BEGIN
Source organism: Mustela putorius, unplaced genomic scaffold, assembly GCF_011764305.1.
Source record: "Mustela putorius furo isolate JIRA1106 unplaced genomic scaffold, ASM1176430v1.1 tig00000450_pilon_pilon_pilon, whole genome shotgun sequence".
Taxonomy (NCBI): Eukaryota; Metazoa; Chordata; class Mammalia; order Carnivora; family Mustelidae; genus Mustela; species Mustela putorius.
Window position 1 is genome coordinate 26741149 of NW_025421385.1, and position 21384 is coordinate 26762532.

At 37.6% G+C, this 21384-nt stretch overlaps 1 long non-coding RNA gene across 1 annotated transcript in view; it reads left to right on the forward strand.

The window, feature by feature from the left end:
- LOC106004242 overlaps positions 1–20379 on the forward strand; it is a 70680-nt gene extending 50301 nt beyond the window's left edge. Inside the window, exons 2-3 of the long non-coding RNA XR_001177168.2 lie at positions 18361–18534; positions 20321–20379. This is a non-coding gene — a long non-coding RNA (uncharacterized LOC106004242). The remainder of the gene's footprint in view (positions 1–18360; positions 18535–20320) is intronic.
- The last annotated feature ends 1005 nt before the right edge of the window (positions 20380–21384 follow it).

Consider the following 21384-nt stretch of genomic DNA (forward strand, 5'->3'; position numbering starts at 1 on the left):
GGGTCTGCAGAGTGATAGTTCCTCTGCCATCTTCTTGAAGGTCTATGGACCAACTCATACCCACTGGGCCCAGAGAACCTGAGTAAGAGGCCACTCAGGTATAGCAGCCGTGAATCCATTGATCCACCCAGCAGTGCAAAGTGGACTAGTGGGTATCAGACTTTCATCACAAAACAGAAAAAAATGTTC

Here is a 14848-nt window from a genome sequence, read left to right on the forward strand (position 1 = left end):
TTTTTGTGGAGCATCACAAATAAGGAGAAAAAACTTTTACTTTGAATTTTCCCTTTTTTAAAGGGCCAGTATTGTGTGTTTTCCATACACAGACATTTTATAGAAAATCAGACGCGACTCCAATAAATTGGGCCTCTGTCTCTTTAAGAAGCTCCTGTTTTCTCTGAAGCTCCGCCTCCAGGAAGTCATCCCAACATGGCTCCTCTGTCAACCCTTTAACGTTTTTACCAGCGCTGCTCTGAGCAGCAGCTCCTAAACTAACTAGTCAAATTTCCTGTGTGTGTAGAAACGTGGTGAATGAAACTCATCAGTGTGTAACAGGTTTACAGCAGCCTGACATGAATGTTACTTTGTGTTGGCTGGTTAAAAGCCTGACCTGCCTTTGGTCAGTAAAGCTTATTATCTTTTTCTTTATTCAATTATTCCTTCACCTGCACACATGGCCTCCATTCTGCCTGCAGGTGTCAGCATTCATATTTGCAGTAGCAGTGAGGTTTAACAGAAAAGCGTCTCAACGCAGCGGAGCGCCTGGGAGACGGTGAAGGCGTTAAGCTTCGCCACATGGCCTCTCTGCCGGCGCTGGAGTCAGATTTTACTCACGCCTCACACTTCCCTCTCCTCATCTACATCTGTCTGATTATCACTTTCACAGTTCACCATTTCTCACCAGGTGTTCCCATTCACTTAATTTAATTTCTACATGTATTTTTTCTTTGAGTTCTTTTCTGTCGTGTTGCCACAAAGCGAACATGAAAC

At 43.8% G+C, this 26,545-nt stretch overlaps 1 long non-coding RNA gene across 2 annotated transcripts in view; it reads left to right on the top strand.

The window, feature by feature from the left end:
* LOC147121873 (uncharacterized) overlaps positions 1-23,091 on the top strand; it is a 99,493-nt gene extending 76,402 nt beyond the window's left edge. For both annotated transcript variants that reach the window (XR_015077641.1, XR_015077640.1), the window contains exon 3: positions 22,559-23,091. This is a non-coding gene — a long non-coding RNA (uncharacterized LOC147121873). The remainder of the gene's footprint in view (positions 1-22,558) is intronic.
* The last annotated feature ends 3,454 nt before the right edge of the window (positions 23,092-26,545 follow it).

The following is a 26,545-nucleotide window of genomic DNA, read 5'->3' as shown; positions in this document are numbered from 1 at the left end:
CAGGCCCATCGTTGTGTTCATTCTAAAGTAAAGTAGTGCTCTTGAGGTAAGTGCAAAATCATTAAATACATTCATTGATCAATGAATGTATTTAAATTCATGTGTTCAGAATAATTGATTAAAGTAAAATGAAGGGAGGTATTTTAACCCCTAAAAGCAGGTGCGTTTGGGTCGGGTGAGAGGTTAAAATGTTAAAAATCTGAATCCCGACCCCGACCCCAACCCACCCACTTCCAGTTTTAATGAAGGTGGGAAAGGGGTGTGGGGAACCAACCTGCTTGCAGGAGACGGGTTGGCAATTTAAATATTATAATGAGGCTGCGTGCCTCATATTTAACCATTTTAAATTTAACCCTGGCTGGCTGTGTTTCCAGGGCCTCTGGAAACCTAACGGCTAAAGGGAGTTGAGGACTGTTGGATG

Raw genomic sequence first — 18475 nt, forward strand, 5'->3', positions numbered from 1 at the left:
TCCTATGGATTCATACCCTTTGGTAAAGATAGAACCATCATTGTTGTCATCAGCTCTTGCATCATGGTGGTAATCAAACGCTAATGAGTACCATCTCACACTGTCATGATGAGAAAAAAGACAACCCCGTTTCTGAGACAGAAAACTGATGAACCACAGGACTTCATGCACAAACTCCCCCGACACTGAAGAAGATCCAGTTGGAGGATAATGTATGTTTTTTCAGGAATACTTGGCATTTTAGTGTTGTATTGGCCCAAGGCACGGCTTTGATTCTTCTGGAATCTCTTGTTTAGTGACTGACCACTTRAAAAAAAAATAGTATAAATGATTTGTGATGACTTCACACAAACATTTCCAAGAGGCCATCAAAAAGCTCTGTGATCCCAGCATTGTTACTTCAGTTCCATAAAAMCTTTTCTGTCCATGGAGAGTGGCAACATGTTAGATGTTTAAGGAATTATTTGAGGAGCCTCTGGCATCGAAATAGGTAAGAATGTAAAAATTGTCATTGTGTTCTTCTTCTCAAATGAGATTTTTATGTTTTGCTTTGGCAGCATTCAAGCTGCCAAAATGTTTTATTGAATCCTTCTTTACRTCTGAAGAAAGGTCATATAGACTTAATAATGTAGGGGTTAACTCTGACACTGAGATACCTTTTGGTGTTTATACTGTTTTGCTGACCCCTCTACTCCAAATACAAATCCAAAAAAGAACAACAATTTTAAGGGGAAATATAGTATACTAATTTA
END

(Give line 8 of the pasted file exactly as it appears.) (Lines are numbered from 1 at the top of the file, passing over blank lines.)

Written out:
- The last annotated feature ends 1005 nt before the right edge of the window (positions 20380–21384 follow it).